What is Bank Guarantee

Types of Bank Guarantees

1. Performance Guarantee

A Performance Guarantee ensures that the applicant will meet the terms of a contract. If the applicant fails to fulfill their contractual obligations, the beneficiary can claim the guaranteed amount.

2. Bid Bond

Issued during the bidding process for a project, a Bid Bond guarantees that the winning bidder will undertake the project under the terms of their bid. If the bidder fails to do so, the bond is encashed.

3. Advance Payment Guarantee

This type of guarantee is issued when a customer receives an advance payment. It assures the payer that the advance will be refunded if the terms of the agreement are not met.

4. Financial Guarantee

Financial Guarantees are used in financial transactions, such as loans or credit arrangements. They provide assurance to the lender that the borrower will meet their financial obligations.

Issuance Process

1. Application

The applicant initiates the process by submitting a request to the issuing bank. The application includes details such as the type and amount of guarantee, purpose, and supporting documentation.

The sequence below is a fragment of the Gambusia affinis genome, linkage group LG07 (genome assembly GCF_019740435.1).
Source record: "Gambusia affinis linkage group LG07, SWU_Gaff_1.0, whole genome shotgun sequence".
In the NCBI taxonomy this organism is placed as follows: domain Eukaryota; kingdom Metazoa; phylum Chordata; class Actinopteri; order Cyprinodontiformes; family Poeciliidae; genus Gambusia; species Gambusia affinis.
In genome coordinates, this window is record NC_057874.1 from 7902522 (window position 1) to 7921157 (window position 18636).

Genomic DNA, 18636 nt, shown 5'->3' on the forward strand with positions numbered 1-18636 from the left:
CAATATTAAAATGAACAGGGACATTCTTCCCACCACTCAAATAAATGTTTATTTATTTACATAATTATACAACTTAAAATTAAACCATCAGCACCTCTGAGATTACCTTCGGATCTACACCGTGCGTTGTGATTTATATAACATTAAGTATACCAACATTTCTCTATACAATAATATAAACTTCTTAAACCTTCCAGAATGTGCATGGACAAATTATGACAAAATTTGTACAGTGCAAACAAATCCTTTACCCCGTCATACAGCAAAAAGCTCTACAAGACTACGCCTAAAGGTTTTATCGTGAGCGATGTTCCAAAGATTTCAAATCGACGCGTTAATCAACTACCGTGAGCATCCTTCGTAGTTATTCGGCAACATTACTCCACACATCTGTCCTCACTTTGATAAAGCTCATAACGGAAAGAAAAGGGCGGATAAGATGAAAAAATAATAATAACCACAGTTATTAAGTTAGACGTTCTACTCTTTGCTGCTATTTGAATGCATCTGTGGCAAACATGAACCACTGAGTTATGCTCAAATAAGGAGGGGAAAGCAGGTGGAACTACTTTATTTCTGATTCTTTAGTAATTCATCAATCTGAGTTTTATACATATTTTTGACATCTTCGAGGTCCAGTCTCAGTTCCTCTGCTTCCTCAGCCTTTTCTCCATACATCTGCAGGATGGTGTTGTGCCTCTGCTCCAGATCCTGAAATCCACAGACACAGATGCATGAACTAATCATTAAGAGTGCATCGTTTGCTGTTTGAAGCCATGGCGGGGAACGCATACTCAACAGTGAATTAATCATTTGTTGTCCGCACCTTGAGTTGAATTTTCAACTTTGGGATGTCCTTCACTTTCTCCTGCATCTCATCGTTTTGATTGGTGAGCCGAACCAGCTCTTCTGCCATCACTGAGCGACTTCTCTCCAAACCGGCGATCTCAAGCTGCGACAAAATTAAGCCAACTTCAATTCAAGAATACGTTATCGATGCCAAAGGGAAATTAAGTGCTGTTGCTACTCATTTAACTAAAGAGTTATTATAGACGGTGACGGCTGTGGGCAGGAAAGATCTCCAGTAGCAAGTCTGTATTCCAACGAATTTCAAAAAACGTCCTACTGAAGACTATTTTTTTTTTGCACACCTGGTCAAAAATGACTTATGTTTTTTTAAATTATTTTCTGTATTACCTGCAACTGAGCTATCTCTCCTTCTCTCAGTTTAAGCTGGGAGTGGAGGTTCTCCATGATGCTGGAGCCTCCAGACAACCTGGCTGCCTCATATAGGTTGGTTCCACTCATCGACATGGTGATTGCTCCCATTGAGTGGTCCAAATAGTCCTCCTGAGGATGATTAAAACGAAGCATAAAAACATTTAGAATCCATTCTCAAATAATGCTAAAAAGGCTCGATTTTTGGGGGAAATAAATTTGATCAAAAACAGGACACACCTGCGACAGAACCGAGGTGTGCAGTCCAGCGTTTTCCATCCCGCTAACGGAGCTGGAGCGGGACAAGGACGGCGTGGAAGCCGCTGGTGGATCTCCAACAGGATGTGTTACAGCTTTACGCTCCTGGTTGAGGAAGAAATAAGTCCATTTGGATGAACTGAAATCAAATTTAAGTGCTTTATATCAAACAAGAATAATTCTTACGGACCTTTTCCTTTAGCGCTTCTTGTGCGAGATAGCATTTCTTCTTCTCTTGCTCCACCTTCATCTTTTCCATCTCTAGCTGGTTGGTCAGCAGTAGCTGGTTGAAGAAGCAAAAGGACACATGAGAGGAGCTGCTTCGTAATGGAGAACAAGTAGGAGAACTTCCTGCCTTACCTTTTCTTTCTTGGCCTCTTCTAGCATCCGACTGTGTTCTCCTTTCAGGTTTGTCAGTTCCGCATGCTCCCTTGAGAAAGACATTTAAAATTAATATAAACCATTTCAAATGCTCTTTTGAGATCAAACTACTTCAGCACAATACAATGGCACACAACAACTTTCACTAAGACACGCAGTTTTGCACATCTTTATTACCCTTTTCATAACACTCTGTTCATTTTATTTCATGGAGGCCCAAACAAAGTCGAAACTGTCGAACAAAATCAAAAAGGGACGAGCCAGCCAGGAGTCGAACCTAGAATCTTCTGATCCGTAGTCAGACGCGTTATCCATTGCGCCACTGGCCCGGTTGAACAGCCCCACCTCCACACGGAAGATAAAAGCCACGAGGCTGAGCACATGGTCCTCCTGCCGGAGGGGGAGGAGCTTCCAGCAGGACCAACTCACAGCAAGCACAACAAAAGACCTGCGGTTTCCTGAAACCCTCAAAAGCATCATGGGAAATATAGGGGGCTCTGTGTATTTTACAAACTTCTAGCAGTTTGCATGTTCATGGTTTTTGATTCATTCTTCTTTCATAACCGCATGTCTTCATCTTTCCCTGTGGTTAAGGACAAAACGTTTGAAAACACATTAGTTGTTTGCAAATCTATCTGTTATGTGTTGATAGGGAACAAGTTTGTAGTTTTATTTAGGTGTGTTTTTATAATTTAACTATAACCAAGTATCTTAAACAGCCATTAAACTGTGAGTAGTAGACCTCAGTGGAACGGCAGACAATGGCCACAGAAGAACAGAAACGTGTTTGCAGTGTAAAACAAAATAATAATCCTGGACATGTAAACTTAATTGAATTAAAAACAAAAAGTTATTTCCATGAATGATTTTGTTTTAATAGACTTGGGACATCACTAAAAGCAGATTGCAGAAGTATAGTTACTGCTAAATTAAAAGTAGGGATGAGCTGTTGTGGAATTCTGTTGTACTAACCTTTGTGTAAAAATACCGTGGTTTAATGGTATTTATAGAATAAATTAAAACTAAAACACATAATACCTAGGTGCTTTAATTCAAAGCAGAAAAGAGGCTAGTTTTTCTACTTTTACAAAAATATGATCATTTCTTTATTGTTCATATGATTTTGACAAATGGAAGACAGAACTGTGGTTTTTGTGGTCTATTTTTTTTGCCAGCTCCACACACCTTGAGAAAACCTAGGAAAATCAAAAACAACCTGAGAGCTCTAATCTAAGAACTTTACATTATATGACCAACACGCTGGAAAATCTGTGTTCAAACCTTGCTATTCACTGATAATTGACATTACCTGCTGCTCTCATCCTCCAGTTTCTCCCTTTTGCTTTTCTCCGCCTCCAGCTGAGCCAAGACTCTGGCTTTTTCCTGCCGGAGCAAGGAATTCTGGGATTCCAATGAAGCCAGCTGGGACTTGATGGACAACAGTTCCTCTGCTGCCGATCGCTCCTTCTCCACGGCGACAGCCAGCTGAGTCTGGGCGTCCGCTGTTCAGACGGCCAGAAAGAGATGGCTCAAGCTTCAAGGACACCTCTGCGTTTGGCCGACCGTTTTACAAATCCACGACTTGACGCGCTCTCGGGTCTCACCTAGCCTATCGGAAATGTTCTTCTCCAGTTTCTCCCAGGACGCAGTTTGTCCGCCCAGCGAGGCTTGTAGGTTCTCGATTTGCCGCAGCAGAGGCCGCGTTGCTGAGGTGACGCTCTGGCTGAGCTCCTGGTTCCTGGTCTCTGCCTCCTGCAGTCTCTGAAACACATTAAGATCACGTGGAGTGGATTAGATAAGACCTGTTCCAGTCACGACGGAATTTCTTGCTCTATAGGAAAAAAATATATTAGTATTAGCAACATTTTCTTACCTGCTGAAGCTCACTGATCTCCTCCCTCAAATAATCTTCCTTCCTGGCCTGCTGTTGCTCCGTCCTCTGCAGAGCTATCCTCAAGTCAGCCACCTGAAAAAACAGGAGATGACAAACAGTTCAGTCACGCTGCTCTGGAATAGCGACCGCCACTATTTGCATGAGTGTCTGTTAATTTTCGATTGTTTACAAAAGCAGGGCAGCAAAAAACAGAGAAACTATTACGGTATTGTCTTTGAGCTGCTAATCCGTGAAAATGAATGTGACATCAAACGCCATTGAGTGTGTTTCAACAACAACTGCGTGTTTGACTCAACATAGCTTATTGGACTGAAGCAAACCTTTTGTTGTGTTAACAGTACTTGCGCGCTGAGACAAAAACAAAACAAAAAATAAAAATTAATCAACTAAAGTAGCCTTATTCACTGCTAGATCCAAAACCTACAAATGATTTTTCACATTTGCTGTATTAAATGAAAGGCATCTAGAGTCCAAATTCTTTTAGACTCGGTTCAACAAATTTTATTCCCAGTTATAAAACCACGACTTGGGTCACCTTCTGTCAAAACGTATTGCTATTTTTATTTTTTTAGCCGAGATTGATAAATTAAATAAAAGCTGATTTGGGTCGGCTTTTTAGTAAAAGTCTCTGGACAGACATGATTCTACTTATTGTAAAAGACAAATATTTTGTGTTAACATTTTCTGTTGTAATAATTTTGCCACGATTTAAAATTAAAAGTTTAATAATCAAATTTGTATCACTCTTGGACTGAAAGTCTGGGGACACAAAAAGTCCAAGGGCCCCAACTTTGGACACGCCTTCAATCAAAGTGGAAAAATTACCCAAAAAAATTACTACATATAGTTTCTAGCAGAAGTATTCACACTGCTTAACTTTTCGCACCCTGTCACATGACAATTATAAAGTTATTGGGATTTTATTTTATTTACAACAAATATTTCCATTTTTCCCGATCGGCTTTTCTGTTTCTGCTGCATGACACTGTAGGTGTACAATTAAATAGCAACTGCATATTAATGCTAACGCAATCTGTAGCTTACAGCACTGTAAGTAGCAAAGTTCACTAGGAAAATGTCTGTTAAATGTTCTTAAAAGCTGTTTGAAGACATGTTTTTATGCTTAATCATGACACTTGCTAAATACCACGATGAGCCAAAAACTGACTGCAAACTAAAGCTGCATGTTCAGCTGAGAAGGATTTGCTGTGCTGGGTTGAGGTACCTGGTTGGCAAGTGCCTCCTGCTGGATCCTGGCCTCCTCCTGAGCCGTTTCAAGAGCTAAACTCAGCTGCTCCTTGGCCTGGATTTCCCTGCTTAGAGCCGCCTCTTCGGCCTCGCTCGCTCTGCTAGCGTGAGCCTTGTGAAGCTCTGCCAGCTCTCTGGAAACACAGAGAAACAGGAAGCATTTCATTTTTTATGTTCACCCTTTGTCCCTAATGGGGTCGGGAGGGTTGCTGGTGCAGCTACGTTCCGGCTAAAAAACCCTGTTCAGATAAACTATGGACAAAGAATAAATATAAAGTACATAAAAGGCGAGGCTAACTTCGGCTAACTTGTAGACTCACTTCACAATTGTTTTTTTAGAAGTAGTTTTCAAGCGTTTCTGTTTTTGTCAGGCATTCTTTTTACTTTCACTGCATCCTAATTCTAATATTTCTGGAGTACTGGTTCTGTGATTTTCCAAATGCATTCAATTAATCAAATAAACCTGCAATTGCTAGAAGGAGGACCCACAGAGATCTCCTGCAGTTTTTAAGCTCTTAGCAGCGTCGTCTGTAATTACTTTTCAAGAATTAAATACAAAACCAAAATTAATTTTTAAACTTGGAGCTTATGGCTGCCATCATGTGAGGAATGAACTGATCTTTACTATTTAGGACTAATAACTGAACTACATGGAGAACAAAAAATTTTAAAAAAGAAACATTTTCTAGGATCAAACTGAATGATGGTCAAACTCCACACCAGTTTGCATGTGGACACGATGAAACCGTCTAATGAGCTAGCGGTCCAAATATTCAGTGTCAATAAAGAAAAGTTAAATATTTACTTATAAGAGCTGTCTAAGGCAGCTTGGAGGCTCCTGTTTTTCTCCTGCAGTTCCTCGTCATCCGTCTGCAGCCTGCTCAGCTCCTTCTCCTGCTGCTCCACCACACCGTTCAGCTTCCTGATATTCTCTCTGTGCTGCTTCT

2. Credit Evaluation

The bank assesses the creditworthiness of the applicant before deciding whether to issue the guarantee. This involves evaluating the financial standing and reputation of the applicant.

3. Issuance

Upon approval, the bank issues the Bank Guarantee document, outlining the terms, conditions, and the guaranteed amount. The beneficiary is provided a copy of the guarantee.

Key Parties Involved

1. Applicant

The party requesting the Bank Guarantee is known as the applicant. This could be an individual, company, or organization seeking to secure a business transaction.

2. Beneficiary

The beneficiary is the party in favor of whom the Bank Guarantee is issued. In the event of the applicant’s default, the beneficiary can claim the guaranteed amount.

3. Issuing Bank

The bank that issues the Bank Guarantee is the issuing bank. It undertakes the responsibility to pay the beneficiary if the applicant fails to fulfill their obligations.

4. Advising Bank

In international transactions, an advising bank may be involved to convey the guarantee to the beneficiary. While not obligated to pay, the advising bank authenticates the guarantee.

Risks and Considerations

1. Financial Risk

There is a financial risk for the issuing bank if they have to honor the guarantee. Therefore, thorough credit evaluation of the applicant is crucial to mitigate this risk.

2. Documentation Accuracy